Enter Murasaki Shikibu. When she was young, she learned Chinese and studied Chinese works. However, as an adult, she kept her knowledge a secret, as her culture frowned upon educated women.
Murasaki really got busy when she entered court service. She taught her mistress-pupil to learn Chinese in secret, and even reportedly tutored the Empress. The contributions she made to the royal palace can "be described as academic: philosophical, literary, and linguistic" (Waithe 9). During her time in the court, she also began to work on The Tale of Genji. Though she sadly didn't see it happen in her lifetime, Murasaki's novel eventually went on to be recognized and respected as one of Japan's greatest literary masterpieces.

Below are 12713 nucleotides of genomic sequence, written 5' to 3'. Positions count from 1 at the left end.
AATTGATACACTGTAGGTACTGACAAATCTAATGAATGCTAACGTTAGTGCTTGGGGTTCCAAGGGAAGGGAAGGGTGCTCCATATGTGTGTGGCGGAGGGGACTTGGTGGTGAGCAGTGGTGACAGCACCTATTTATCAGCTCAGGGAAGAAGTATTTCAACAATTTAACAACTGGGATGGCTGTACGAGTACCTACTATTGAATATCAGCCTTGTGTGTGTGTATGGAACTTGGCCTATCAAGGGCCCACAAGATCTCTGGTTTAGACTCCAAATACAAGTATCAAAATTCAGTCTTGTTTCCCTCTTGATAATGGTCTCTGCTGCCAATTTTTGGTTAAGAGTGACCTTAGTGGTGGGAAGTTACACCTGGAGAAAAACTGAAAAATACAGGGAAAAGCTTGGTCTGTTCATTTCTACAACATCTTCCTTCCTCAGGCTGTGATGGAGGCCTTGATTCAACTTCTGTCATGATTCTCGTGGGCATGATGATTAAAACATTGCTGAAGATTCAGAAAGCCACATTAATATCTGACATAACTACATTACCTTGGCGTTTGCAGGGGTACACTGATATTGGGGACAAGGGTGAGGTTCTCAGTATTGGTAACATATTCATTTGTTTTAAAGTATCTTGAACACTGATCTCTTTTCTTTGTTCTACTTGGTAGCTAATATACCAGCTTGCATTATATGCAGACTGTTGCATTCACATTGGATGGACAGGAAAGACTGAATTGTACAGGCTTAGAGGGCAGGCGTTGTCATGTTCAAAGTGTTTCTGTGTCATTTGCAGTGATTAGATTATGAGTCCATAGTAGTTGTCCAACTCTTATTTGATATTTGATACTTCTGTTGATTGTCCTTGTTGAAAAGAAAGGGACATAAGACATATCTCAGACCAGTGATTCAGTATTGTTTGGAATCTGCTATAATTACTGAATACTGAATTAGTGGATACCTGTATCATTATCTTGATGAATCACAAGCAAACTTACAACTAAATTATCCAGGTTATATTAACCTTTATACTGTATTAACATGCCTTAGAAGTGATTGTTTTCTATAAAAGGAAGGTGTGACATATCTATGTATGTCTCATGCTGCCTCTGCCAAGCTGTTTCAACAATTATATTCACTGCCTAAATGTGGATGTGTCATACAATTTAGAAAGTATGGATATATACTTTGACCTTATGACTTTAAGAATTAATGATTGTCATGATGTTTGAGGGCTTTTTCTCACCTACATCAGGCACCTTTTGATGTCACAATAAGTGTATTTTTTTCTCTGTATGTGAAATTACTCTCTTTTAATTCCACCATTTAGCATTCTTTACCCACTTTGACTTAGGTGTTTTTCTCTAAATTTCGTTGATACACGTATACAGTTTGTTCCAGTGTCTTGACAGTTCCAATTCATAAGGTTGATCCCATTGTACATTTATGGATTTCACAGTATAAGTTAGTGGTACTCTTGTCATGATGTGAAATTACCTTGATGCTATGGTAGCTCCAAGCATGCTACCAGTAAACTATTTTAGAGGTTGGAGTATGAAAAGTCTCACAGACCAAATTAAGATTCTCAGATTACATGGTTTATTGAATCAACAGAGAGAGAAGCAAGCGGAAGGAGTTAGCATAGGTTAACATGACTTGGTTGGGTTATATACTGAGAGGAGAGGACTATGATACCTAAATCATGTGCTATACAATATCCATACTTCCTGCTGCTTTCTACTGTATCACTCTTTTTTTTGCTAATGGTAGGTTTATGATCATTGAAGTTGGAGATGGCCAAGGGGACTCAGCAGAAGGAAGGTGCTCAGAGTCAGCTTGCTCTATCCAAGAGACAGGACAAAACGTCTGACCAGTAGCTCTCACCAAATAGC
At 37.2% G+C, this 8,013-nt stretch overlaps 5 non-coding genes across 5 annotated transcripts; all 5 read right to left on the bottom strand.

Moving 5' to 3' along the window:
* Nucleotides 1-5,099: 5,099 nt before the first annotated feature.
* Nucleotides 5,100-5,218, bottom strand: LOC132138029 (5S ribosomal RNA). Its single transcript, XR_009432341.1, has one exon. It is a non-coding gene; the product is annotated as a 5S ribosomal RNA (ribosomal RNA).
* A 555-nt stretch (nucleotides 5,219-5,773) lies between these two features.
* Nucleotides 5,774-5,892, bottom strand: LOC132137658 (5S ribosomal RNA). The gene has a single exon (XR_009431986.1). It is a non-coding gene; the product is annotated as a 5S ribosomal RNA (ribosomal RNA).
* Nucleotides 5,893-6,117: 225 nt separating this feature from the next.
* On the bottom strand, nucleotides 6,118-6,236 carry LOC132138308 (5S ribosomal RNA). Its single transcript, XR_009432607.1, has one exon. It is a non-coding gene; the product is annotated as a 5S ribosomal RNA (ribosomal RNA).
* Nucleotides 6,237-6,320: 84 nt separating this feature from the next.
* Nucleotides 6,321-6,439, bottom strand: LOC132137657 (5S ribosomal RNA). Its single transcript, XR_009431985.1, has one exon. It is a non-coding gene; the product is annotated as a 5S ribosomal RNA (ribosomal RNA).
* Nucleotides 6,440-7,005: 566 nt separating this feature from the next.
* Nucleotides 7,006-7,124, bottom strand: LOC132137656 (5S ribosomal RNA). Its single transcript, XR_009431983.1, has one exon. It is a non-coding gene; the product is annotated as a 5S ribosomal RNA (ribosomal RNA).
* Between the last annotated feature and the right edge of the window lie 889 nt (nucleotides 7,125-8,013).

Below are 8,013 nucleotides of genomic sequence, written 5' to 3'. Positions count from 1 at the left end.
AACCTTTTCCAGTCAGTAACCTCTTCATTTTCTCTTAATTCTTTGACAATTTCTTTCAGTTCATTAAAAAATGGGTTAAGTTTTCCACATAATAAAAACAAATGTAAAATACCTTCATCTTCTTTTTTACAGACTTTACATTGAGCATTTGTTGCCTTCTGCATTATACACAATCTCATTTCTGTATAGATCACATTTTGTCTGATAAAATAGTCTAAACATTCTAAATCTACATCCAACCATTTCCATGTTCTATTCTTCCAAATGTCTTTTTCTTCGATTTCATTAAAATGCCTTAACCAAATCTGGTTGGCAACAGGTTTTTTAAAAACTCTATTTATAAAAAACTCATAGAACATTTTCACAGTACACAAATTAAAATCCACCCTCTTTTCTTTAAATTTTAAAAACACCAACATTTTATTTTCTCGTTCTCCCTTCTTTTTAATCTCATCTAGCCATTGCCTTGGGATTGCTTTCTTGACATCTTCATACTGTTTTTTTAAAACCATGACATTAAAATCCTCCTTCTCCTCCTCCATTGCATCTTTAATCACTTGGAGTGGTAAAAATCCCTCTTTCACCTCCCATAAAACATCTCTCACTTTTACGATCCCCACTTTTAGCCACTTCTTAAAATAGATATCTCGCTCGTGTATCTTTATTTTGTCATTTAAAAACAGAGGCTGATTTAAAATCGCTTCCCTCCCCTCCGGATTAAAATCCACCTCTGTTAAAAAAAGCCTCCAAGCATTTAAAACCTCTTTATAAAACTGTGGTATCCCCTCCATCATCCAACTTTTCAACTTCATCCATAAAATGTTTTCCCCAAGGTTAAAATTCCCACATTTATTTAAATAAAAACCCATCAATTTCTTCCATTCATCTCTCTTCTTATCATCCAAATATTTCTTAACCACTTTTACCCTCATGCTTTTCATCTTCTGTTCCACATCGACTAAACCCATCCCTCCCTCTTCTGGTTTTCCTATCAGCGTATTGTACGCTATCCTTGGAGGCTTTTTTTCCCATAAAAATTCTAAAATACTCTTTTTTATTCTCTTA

As we return to the present, let's take away this message from Murasaki Shikibu's legacy: the crazy limitations a society places on women don't last, while the passion, creativity, and soul a women pours into what she creates will live on forever.
And what's not to love about that?
Waithe, M.E. A History of Women Philosophers, Parts 500-1600. Norwell: Kluwer Academic Publishers, 1989. Google Books. Web. 22 Sep. 2014.